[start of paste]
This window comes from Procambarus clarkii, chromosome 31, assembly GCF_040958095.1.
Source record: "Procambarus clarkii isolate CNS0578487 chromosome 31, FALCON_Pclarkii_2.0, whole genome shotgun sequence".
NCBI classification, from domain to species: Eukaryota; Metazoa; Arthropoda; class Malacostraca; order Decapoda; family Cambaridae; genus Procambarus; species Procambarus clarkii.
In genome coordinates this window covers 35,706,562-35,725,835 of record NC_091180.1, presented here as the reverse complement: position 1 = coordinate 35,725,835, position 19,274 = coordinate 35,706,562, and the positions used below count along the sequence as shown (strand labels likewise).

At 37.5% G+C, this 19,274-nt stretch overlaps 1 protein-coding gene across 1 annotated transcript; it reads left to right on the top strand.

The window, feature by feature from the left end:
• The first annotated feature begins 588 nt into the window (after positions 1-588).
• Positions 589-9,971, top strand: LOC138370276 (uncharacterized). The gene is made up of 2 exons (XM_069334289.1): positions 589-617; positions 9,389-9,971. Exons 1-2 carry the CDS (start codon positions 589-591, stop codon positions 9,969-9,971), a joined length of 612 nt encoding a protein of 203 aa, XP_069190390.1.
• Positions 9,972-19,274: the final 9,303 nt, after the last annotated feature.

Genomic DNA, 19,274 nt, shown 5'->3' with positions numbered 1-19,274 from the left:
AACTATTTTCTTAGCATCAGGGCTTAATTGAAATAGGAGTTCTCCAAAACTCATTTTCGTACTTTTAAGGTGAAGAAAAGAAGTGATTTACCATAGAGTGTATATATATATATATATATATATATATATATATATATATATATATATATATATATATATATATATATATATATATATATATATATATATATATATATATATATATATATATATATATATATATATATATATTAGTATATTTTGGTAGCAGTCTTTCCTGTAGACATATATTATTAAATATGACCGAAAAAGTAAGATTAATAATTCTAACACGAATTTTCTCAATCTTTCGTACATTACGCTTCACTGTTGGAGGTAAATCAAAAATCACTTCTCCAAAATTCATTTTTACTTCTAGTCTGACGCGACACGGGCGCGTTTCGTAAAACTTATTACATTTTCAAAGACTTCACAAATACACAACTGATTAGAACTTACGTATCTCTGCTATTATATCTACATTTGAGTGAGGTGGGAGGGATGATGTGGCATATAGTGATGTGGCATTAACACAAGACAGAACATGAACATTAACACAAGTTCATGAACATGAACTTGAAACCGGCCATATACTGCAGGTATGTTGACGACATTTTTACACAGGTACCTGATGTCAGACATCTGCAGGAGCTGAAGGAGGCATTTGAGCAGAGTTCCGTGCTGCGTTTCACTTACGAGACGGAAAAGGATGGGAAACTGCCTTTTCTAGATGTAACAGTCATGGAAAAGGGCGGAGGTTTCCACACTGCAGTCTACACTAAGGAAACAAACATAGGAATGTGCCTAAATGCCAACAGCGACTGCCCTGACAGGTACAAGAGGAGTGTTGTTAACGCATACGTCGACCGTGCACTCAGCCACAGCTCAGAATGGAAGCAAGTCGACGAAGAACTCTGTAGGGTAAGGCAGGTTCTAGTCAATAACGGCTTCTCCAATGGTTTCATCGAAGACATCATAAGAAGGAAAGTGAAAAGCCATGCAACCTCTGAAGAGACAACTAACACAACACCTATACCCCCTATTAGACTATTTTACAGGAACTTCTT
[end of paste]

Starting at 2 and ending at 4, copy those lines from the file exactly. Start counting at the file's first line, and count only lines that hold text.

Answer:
Source record: "Procambarus clarkii isolate CNS0578487 chromosome 31, FALCON_Pclarkii_2.0, whole genome shotgun sequence".
NCBI classification, from domain to species: Eukaryota; Metazoa; Arthropoda; class Malacostraca; order Decapoda; family Cambaridae; genus Procambarus; species Procambarus clarkii.
In genome coordinates this window covers 35,706,562-35,725,835 of record NC_091180.1, presented here as the reverse complement: position 1 = coordinate 35,725,835, position 19,274 = coordinate 35,706,562, and the positions used below count along the sequence as shown (strand labels likewise).